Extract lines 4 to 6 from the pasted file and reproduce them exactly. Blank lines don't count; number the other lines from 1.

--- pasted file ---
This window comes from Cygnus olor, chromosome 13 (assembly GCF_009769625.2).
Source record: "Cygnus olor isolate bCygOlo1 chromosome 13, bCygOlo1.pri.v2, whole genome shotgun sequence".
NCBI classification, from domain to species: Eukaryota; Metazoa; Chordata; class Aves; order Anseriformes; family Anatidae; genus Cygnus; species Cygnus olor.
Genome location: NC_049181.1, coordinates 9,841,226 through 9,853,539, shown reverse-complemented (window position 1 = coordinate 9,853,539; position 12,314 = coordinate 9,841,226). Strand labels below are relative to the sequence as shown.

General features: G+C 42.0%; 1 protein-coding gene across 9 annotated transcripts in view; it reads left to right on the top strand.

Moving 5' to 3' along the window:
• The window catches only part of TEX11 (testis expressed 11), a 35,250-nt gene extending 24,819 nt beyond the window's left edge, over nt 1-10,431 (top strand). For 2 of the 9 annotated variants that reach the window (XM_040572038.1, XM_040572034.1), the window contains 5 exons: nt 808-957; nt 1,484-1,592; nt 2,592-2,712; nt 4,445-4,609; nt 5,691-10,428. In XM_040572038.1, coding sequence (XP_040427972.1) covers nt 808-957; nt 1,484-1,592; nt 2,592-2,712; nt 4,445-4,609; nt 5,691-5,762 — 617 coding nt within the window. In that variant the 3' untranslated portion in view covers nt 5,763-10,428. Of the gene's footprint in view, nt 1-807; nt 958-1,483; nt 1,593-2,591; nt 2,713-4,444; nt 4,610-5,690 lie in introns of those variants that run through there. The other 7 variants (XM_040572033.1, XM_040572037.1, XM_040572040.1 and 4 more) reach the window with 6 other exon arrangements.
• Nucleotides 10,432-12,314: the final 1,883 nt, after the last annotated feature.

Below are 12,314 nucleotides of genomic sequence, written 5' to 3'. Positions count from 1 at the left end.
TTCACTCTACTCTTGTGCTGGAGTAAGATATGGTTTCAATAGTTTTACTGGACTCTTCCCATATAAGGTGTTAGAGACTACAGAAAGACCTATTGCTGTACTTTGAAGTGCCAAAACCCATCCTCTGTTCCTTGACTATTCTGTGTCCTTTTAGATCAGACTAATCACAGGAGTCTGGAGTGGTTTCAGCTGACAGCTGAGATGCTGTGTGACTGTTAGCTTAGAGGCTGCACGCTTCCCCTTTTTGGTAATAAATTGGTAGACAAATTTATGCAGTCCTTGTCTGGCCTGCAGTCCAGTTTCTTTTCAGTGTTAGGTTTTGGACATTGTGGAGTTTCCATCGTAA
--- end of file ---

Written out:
Genome location: NC_049181.1, coordinates 9,841,226 through 9,853,539, shown reverse-complemented (window position 1 = coordinate 9,853,539; position 12,314 = coordinate 9,841,226). Strand labels below are relative to the sequence as shown.

General features: G+C 42.0%; 1 protein-coding gene across 9 annotated transcripts in view; it reads left to right on the top strand.

Moving 5' to 3' along the window: